Tuesday, August 30, 2011

I don't have a character sheet handy--but would this work? Output from the character creator (beta)

Character Name: Talon
CP Cost: 66.0 AP Cost: 19.68 Total AP: 40.0
Eye Color: Brown Hair Color: Black
Armor: 0/0
Armor: Cv4 4/10
Armor: Cv8 6/15
ADP: 4
Power Field: 5
Normal: 0Sub-Minor: 1
Minor: 7
Major: 21
Critical: 42
Hurt: 7
Sub-Minor: n/a
Minor: 1
Major: 21
Critical 42
Injured: 21
Sub-Minor: n/a
Minor: n/a
Major: 7
Critical 21
Critical: 42
Sub-Minor: n/a
Minor: n/a
Major: 1
Critical 21
Damage Points21
Base Damage1
Offensive Grapple15
Defensive Grapple13
Ground Move4/5/7
Natural FighterL11792
Perceptive/Keen SensesL11801
Light / ShortL12360
Special StatusOrphan182-2
Fire Arms314-8.0
Security Systems213-2.0
Strategy and Tactics212-1.0
Expertise +2+2 with any combat skill, +2 Init1NA7
Round 2, Fight!Major Heal 1x per Fight1NA5
GunslingerL1 - +3 Gun damage, +4 ADP per level1NA4
Dead-Eye RNG-PENPEN +3 / level, 1xROF1NA3
Soak DP [1 AP]+4 DP Per Level1NA1
Strike NameTypeREARollDamageNotes
Acrobatic DodgeDODGE513-NA
Acrobatic StandSTAND013-NA
Double TapSHOOT513-10 PENETRATINGFire 2 shots at the same target; -1 skill roll
Flame GunSHOOT514-23 IMPACTFlame Gun, BURN on HB 4+
Ground FightingGROUND0NANA
Quick DrawREADY014-NADraw weapon for 0 REA with a skill roll
Shotgun-No-PENSHOOT514-16 IMPACTShotgun-No PEN
Shotgun-NormSHOOT514-16 PENETRATINGShotgun-PEN
Weapon Name0-12-34-56-78-910-111213-141516-1718-2021-2526-2930+
Dmg Multiplier1pt.1x.25x.33x.5x-3-2-11x+1+2+31.5x1.75x2x
Flame Gun1pt2571120212223252729344046
Weapon Name0-12-34-567-89-101112-131415-1617-1819-2526-3031-3536-3940+
Dmg Multiplier1pt.
Double Tap1pt1235789101112132025304080
Ring Tone (Marimba)5pt Power Field1NA0
Academy VestCoverage 4 4 / 101NA0
T-Ball UniformCoverage 8 6 / 15 Armor1NA0
WeaponDamageRange / ReachNotes
Wasteland Shotgun13 PENETRATING-1/5
9mm Handgun + HEX7 PENETRATING-1/5
Golem Rounds7 PENETRATING-1/5
Flame Gun23 IMPACT-1/5
Born on the day of a great sandstorm, parents killed by high-altitude ghost bomberThe Grim Reaper
Detector Brassard
Basic First Aid
Anti-venom neutral
Anti-Venom natural
Upper Injector
2-way radio
Light stick
Tac Flashlight
Climbing Rope
Rubber ball
Personal auto-nav
HR Giger Gas Mask
Ace of Swords card

Some stuff to figure out

I got back from a heavy-duty week of travel for work and had nothing done on JAGS. Even back at the hotel I was exhausted. I'm now starting to recoop and figure out what to tackle next. Here are the issues:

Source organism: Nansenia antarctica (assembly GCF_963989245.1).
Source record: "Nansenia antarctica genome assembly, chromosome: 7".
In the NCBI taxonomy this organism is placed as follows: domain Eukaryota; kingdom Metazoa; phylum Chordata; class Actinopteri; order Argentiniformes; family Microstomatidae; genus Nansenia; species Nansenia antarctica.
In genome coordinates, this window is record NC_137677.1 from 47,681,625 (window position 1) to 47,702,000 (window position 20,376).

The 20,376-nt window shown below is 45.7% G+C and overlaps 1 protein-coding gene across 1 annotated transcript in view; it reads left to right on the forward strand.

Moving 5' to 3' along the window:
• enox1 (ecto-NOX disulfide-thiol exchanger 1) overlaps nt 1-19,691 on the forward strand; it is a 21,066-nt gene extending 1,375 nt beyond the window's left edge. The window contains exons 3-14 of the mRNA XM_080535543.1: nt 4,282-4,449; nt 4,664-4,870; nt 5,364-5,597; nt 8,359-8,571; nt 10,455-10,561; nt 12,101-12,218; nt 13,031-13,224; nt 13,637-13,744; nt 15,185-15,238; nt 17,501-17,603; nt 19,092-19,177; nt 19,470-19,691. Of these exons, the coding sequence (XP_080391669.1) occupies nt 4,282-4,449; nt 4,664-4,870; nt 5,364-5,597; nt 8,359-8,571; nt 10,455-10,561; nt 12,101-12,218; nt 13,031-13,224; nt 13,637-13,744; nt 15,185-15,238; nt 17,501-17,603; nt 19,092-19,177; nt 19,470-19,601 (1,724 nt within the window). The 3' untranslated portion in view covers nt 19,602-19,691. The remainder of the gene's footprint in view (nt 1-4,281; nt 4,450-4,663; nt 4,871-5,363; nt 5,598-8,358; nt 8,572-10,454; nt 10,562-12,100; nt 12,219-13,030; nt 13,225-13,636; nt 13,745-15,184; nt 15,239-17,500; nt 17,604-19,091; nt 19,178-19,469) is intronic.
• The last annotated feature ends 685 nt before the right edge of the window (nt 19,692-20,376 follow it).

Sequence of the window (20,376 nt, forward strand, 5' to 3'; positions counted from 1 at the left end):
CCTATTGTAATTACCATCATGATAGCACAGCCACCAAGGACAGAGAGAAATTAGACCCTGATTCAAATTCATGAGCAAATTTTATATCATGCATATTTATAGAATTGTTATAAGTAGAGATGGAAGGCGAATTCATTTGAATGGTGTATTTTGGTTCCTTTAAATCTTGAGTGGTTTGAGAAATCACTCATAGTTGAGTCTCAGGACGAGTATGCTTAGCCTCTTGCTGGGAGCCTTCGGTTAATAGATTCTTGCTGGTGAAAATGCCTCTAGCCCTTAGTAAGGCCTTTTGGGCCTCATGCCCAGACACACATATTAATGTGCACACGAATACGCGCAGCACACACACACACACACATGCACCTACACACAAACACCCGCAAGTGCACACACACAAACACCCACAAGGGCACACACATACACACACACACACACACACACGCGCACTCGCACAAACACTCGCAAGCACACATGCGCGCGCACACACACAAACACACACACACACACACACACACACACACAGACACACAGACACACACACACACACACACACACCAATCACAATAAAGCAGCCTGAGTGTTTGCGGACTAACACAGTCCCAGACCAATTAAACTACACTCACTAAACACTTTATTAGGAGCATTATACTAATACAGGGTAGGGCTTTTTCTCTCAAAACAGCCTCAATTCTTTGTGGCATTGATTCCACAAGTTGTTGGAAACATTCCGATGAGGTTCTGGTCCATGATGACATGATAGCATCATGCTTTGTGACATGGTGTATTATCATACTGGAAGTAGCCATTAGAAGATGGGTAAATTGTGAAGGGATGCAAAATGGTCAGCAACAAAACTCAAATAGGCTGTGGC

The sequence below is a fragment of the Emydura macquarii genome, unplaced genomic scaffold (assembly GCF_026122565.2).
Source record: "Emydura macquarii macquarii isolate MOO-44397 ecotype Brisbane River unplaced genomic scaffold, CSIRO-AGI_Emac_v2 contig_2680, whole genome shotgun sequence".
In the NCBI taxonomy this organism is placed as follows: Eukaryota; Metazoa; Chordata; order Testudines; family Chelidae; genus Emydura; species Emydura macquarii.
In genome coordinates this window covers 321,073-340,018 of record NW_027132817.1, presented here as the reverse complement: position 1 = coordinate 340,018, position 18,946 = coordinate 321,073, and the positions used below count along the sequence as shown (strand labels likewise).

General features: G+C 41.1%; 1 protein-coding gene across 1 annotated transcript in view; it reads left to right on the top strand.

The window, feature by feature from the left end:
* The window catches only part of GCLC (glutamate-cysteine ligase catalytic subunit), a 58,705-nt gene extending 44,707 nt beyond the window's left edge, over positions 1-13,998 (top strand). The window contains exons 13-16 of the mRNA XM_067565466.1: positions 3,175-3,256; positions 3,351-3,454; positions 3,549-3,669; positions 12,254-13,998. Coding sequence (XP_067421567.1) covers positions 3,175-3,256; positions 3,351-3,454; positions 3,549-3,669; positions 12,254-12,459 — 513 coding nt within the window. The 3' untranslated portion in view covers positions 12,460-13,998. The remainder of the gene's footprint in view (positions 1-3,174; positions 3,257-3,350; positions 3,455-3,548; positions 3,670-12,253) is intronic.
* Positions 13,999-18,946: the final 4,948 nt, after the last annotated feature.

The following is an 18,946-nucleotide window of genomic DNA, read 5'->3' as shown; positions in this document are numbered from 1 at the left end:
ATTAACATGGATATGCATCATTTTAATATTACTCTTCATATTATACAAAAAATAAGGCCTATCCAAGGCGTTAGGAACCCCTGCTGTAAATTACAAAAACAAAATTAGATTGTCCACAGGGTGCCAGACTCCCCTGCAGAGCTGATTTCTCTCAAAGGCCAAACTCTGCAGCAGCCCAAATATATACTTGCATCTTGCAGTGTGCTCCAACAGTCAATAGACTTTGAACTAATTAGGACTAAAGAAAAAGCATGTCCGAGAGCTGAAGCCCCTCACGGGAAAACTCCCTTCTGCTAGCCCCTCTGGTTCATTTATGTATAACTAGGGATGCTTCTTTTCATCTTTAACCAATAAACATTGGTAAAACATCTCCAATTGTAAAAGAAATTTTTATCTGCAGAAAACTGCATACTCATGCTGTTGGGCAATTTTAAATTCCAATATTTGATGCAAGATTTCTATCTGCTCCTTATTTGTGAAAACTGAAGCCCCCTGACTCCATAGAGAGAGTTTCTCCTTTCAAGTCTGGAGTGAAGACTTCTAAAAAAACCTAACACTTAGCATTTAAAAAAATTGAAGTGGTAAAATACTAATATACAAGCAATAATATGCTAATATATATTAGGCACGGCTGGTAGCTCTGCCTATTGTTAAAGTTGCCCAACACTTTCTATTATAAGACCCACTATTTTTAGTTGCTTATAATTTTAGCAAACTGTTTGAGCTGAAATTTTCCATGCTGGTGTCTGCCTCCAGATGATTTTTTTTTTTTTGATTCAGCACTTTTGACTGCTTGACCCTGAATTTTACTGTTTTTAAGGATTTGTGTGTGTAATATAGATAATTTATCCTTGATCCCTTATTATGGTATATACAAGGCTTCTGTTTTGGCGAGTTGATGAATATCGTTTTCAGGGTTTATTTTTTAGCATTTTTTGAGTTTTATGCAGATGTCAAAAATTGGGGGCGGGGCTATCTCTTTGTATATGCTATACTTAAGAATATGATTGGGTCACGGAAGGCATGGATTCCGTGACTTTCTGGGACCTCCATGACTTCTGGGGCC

1. Combat Buffs - GATs. I can add the GATs that buff certain things (extra Init for your side, extra CON rolls, lend ADP, stuff like that). One of the things I need to do, though, is figure out how these work both at the meta-game level ("you get extra ADP, son--don't ask") and the in-game reality ("you're hit--but the commander's morale keeps you going!" "But I hate him!"). This isn't a big deal--we even say there are differing levels of meta-game so it's not absurd for different groups to handle it differently ... but still. There's also the question of cost (if +1 Initiative for your character is worth about 1 AP, what is +1 for the whole team? 2 AP? 3 AP?).
  2. Success Point Pools For Combat: These also have a meta-question: what are they? Are they chi power? Are they "combat stance" (and if so, why can't you replenish them by regaining your footing?) Are they "just luck"? There are several different kinds ... but still.
  3. Add-On-Powers. This is the real question. Suppose I have an attack that's hard to block. One of the things we want to give Boss-type characters is one or two un-blockable attacks each Round. Yes: these are expensive (probably) but when doing 2 or 3 on one it makes sense for the guy taking the incoming attacks to block a lot (especially if he has a good block) and the other two or three characters to wail on the single target. This can be mitigated if a few of those shots from the Boss character are a lot harder to block.

So Here's The Question
My current thinking is this: I can calculate exactly, in the simulator, how much "hard to block super strength" is worth. But it's hard to calculate "how much ANY ATTACK that's hard to block is worth." I mean, I can get close and do estimates--and the answer is a decimal multiplier. If your attack did 13 PEN damage before it was hard to block, it now ought to do 11 PEN for the same points (or so).

That's okay: if it's right, it's right. I can sell the attacks like that in the book ("Hard to block strength, hard to block sword, etc.) but that doesn't really work too well since there are like 100+ attacks and combinations (charge-up Chi Strength + Armor Piercing Claws ... which are poisoned!--do I do that combo with Hard-to-Block? No.)

So what I'd come up with was this: you pay an extra 'tax'--buy an enhancement--based on the A-Cost of the attack group (the cost of your STR + Claws + Poison). That's great--except: it involves fractional AP's. Instead of the damage going from, say 13 to 11 the cost goes from 8 AP to 9.4 AP. Now, sure: you round normally (you do with damage anyway) so it's 9 AP--but we usually don't ever deal with fractional APs.